In the Marais district of Paris, in a kitchen that clatters with copper cutlery and cooks, Chef Solange Gregoire and her husband, Chef Gael, hover lovingly above a cast-iron pot that bubbles and simmers with an aromatic steam.
SOLANGE GREGOIRE: Why don't you take a taste, huh?
SIMON: Just right from the pot like that?
S. GREGOIRE: Of course.
SIMON: All right, let me see, OK. It tastes - is that, like, rocks and dirt?
S. GREGOIRE: Yes.
GAEL GREGOIRE: You are more sophisticated than you look.
SIMON: The Gregoires are creators of what they call veritable cuisine du terroir, not just food of the land, but food of the land, really. At their Paris restaurant, Le Plat Sal, The Dirty Plate, the Gregoires prepare specialties like Roche Dans la Croute, a rock encased in pastry crust, and Boue Ragout, a stew made of mud from the Seine River.
(SOUNDBITE OF GLASS CLINKING)
NOELLE BLANCHARD: Magnifique.
OLIVIER BLANCHARD: Magnifique.
SIMON: Olivier and Noelle Blanchard dine frequently at Le Plat Sal. And, conveniently, they speak English.
Now a lot of Americans are wondering, I mean, can they really eat rocks?
O.BLANCHARD: You Americans want everything to be so safe with your seat belts, your no smoking, your speed limits, your vegan cupcakes, your condoms, your money-back guarantees.
SIMON: So we asked the Gregoires - is it really safe to eat rocks and dirt?
G. GREGOIRE: (Speaking French) Only Americans ask this question. What would you rather eat, a French rock or an American Twinkie?
SIMON: And American chefs have been inspired to rediscover the roots of their own food culture.
Rick Bayless, the Chicago chef who's won the James Beard and Julia Child awards, says that dirt and rocks have an ancient history in Mexican cuisine.
RICK BAYLESS: You remember the Tzolkin, that divine Maya calendar that they said predicted the end of the world in 2012?
SIMON: Yeah, sort of. Yeah, sure.
BAYLESS: Well, it turned out that bits of the Tzolkin had been chiseled off to toss into a stew named after Zipacna, the Mayan god of the Earth's crust. And we made a version in our restaurant with chunks of Wrigley Field.
TED ALLEN: We're raised to believe that if food is dirty, it's bad.
SIMON: Ted Allen, who hosts "Chopped" on the Food Network, believes that veritable cuisine du terroir will soon be a trend on American dining tables.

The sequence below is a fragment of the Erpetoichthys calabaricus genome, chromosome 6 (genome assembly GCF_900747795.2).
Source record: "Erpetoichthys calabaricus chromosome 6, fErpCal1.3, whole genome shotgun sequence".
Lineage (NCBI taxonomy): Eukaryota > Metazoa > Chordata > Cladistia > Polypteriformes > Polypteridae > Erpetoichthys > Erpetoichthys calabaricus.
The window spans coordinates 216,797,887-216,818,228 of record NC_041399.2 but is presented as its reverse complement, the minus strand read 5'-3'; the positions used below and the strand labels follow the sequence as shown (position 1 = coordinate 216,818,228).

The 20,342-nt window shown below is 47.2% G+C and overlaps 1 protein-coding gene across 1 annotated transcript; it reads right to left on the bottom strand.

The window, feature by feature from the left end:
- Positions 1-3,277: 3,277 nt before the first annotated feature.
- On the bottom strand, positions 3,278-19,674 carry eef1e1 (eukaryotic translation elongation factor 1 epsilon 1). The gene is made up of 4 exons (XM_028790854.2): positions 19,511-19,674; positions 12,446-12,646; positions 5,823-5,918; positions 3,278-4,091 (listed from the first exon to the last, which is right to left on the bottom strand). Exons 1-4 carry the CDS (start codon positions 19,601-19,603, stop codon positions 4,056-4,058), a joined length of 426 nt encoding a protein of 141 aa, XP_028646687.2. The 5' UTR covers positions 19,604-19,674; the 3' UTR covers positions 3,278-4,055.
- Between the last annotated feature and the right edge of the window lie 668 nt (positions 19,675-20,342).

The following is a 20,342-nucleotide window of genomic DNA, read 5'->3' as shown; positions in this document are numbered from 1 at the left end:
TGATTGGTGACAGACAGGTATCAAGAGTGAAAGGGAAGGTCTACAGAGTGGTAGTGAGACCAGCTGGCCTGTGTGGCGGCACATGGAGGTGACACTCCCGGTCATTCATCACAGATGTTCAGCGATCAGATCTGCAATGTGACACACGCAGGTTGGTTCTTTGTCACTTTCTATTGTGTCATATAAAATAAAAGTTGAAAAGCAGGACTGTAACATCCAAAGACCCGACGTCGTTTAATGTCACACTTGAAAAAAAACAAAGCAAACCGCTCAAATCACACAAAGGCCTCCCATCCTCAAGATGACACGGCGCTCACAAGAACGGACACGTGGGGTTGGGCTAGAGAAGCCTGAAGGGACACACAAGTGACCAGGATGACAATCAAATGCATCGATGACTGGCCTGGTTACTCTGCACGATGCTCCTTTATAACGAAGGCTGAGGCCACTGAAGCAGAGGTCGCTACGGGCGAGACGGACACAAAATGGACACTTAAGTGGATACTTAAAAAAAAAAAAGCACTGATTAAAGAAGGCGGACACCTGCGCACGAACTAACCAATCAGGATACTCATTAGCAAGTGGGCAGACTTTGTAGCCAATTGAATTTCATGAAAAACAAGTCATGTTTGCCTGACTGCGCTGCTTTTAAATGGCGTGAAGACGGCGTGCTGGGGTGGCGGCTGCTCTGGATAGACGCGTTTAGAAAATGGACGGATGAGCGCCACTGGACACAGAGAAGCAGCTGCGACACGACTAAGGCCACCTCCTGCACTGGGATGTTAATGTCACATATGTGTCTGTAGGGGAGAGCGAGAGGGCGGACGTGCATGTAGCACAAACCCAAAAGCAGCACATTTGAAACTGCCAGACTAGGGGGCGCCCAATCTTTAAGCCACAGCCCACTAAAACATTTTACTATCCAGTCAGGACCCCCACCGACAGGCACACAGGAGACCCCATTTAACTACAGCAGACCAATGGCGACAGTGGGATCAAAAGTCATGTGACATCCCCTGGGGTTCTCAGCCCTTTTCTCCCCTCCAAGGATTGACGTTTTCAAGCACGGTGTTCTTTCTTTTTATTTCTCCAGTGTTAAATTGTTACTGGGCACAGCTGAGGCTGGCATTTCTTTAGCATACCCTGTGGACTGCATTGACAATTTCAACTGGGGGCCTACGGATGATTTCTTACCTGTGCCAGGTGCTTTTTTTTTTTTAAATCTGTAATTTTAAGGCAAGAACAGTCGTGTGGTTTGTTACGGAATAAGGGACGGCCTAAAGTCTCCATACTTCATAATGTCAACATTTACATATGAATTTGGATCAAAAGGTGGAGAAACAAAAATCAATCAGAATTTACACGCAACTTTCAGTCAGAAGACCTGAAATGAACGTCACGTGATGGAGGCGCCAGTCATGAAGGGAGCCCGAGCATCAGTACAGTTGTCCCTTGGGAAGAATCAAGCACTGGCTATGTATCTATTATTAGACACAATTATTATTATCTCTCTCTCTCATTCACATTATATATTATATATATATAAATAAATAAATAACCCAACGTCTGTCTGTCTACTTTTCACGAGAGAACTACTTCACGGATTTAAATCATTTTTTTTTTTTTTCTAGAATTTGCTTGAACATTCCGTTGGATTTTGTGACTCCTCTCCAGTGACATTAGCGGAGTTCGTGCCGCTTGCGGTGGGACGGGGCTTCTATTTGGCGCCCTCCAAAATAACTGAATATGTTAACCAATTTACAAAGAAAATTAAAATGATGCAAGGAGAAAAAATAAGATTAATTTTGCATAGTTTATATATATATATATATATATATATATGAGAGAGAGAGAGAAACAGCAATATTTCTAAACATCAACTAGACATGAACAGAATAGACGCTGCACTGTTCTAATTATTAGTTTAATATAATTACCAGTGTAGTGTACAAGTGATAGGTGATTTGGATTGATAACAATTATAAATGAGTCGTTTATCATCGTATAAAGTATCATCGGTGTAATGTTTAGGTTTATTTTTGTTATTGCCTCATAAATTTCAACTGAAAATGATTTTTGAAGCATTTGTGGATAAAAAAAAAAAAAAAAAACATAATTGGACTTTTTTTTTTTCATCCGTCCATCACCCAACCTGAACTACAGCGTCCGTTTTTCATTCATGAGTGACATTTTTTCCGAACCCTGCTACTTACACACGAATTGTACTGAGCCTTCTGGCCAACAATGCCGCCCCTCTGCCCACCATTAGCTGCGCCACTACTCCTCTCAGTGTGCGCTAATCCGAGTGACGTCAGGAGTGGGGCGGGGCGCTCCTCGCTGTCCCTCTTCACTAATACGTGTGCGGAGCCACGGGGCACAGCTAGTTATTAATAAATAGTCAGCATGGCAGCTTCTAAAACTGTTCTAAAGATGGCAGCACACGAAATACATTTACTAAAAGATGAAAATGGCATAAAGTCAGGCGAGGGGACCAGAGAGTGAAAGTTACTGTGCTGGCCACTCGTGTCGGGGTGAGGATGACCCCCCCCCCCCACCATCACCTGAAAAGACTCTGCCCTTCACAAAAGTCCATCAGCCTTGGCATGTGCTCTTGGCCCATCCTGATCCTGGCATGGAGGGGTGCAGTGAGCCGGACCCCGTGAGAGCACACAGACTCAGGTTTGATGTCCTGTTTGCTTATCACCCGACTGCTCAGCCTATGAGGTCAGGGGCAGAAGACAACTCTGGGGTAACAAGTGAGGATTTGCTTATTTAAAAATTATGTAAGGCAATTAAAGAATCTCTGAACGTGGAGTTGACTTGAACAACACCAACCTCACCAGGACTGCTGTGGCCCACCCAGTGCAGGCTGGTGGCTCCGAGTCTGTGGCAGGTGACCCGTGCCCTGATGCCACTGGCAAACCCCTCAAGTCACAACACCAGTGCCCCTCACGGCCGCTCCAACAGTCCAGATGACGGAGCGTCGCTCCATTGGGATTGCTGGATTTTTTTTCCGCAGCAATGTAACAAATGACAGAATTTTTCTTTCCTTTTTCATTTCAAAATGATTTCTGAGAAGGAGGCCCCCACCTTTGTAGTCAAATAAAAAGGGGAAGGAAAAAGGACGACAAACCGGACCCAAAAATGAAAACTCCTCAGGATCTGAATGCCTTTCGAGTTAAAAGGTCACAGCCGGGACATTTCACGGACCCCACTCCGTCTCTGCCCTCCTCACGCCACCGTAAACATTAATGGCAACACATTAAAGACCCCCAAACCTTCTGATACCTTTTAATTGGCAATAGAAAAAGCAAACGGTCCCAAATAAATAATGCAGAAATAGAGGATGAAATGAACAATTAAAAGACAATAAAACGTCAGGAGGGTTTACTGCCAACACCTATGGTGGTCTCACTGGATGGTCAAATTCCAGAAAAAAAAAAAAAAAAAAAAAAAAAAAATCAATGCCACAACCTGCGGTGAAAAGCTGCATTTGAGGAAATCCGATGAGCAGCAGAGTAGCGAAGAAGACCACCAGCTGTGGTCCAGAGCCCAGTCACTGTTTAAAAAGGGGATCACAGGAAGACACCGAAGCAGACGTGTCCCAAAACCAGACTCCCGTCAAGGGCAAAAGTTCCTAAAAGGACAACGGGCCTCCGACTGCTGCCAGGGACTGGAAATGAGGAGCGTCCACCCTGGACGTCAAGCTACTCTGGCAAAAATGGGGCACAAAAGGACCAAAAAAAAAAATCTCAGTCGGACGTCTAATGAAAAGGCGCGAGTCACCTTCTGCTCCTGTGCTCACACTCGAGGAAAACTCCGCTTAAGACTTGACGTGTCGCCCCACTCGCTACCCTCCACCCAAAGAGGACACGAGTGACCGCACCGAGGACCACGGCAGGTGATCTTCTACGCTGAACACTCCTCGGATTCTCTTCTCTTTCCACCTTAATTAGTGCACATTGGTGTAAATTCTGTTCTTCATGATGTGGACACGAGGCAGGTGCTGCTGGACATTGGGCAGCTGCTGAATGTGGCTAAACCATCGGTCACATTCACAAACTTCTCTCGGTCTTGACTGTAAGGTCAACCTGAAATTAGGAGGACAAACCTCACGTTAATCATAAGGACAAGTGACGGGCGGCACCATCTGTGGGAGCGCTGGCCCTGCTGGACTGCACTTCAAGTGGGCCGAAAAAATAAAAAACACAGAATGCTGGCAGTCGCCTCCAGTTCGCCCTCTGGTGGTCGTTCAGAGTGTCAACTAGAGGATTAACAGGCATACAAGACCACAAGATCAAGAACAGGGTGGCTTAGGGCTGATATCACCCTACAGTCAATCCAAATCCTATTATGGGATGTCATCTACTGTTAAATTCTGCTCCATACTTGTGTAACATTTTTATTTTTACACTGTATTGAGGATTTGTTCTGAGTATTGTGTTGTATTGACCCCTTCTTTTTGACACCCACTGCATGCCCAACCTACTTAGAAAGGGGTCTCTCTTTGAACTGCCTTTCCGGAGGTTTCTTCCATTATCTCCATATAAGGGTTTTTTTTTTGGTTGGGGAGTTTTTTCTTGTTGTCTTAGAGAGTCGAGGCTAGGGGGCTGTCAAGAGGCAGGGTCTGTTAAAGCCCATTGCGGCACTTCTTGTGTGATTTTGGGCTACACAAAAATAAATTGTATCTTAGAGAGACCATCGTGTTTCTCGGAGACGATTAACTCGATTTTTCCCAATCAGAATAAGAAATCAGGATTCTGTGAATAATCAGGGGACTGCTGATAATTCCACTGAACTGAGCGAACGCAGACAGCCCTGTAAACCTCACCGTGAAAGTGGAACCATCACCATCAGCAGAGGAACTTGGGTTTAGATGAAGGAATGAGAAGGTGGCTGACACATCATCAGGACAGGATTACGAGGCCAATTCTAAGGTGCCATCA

ALLEN: Let me put it this way, Sal (ph). What's left? People are already eating snout to tail, leaves to roots, stem to stern, hand to mouth. I mean, chefs are getting people to eat kale and to drink rotten juices. It seems to me that dirt, rocks and mud are just the natural follow through.
SIMON: Danny Meyer, the New York restaurateur who founded the Shake Shack chain, figures the future of food may be just below our feet.
DANNY MEYER: We think that artisanal rocks, if they're locally sourced and freshly prepared, can be the next great American - I don't know - elegant and casual, customized, locavore, handmade, foodie enthusiastic cuisine. You know, it's an alternative way to eat.
And we hope to start opening the first restaurants in our new operation this fall and maybe even in my native town of St. Louis. We're going to use dirt and rocks, and we're going to locally source them from Laddonia and Cabool, Mo.
SIMON: Now, does dirt from, say, Laddonia have its own distinct flavor?
MEYER: It's a terroir, for sure. It's got its own piquancy and - I guess that's the way I'd put it. Cabool dirt is opulent but silky and - I don't know. I think people will really dig it.
SIMON: The specialties that Solange and Gael Gregoire create in their Paris kitchen are as varied as the glories of the soil of France. Chef Solange lifts the last lid on a consomme that simmers with a rich, rusty iridescence.
Oh, that steam smells divine. What do you call it exactly - what?
S. GREGOIRE: We call this consomme Ile de la Cite.
SIMON: And that's after the - what? - the island that's in the middle of Paris.
S. GREGOIRE: And let me ask you, Steven (ph), what do you see that's so lovely and special on Paris streets?
SIMON: Oh, everything is lovely about Paris. You know, the people are so stylish. The boulevards are so broad and leafy. People sit outside in cafes. They have their dogs on their lap. They sip espresso. I mean, nobody loves their dogs like Parisians.
S. GREGOIRE: Oh, they do, absolument. So in the U.S., people walk their dogs and pick up the droppings, right?
SIMON: Yes, yes. It's law, as a matter of fact.
S. GREGOIRE: And just throw them away.
S. GREGOIRE: What a waste.
G. GREGOIRE: Whereas we recognize those droppings for the precious saveur that they are.
SIMON: Saveur, saveur - what is saveur?
S. GREGOIRE: Flavor.
SIMON: Flavor, flavor - flavor - wait a minute. Did I just eat a...
(SOUNDBITE OF THE FRENCH CAFE ENSEMBLE'S "FOLIE FAUBOURG")
SIMON: You can see photos of the Gregoires in their kitchen and read a recipe from Chef Solange on our WEEKEND EDITION website and The Salt on npr.org.
(SOUNDBITE OF THE FRENCH CAFE ENSEMBLE'S "FOLIE FAUBOURG")
SIMON: It's April 1, 2017, and you're listening to WEEKEND EDITION from NPR News. Transcript provided by NPR, Copyright NPR.